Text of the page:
Cold war resulted in ethnic and religious conflicts which resulted in many people losing their home and properties in the 1990s. “The outflow of Indo-Chinese refugees, which broke out in 1975, peaked at 390,000 in 1979 and then declined until the stream of boat people caused an acute increase at the end of 1988”(Refugees, 2002).Cambodia is probably the poorest country in the world and ASEAN region cannot develop properly if Cambodian economic problems were not rectified. The haze problem caused by forest fires in Sumatra and Kalimantan is another major problem which is causing billions of dollars losses to ASEAN in general and Indonesia, Malaysia and Singapore in particular.
Will ASEAN succeeds?
ASEAN is likely to succeed as it has suppressed communism to a certain extent. In other words, the conflicts between the regional administrations were lessened a lot because of the suppression of communism. Most of the ASEAN countries have democratic regimes at present which again increased the chances of success of ASEAN. Globalization has taught many lessons to the world and regional cooperation is one among them. It is impossible for countries or regions to develop properly if they were more adamant on fighting each other. The above fact has opened the eyes of many countries in the ASEAN and most probably ASEAN will continue its success in future also. The 1976 Bali Summit and Marcos’ famous speech: “there can be no economy without economic success”, declaration of CONCORD in 1976,(a summit in which ASEAN member states reaffirmed their commitment to the principles listed in the ASEAN Declaration), AMITY (a peace treaty among Southeast Asian countries established by the founding members of the Association of Southeast Asian Nations) etc are some of the other positive aspects which point towards the possible success factors of ASEAN in future.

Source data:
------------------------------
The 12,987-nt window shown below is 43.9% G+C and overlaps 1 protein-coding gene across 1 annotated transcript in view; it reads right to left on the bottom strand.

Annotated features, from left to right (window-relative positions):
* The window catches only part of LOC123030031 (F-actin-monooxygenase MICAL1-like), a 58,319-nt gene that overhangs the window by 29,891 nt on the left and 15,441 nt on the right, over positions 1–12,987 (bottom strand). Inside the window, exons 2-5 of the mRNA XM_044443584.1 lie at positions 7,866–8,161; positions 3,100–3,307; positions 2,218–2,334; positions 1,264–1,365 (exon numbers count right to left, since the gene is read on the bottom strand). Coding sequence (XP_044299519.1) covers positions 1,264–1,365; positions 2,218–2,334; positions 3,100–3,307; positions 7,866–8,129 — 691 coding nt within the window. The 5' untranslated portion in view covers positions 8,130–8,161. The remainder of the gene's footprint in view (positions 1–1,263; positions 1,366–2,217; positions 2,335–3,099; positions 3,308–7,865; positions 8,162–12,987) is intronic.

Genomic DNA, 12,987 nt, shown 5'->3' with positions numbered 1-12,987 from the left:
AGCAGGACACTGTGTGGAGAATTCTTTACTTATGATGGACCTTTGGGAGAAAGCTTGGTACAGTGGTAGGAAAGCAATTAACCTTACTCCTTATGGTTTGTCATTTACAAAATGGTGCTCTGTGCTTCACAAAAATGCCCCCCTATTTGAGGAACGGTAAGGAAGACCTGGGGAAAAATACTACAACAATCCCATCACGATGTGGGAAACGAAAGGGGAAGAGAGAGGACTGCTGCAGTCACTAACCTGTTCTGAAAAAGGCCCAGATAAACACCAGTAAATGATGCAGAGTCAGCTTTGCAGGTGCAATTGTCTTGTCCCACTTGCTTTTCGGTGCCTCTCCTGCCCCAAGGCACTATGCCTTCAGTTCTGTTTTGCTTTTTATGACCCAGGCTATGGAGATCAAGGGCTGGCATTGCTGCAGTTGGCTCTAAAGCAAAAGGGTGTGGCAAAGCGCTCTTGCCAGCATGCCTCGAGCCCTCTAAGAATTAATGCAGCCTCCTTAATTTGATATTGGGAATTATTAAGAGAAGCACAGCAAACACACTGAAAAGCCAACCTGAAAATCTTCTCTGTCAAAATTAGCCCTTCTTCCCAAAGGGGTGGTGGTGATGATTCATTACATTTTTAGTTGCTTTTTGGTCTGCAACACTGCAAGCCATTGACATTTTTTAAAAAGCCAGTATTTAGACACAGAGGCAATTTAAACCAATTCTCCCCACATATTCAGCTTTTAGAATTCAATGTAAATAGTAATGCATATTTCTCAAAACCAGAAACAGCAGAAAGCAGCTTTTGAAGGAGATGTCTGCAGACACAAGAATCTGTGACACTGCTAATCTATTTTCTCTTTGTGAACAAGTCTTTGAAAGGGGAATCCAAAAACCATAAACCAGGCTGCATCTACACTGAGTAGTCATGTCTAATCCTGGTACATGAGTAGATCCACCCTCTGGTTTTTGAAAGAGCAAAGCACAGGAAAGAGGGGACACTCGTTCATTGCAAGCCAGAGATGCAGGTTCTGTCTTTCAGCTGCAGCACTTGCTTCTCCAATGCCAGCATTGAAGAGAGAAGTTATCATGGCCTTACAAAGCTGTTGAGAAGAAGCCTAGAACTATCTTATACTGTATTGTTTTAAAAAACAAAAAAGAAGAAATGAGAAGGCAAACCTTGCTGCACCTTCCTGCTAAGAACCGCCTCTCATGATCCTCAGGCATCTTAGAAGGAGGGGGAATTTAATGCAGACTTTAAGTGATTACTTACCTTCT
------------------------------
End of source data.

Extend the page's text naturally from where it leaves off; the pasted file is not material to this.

The events that were important to ASEAN’s development
The countries which were stayed away from ASEAN forced to join ASEAN after watching the successful functioning of it. Brunei joined ASEAN in 1984 whereas Vietnam joined in 1993. Cambodia joined ASEAN later. All these inclusions strengthened ASEAN further. Japan has particular interest in the development of ASEAN countries and donated more than one billion dollars for the industrial project in ASEAN region in the 1990’s. Moreover Australia is also very much interested in the development of ASEAN as ASEAN countries are the prominent trade partners of Australia. The 1987 manila summit is another important event in the history of ASEAN.
For the implementation of the improved PTA, the ASEAN Economic Ministers signed two documents during the Manila Summit. These are the Protocol on Improvements on The Extension of Tariff Preferences Under the ASEAN Preferential Trading Arrangements and the Memorandum of Understanding On Standstill And Rollback On Non-Tariff Barriers Among ASEAN Countries. New initiatives on intra-ASEAN cooperation in commodities and the need for closer CO- operation in Trade in Services were also adopted by the Manila Summit (COOPERATION IN TRADE AND TOURISM (COTT), 2009).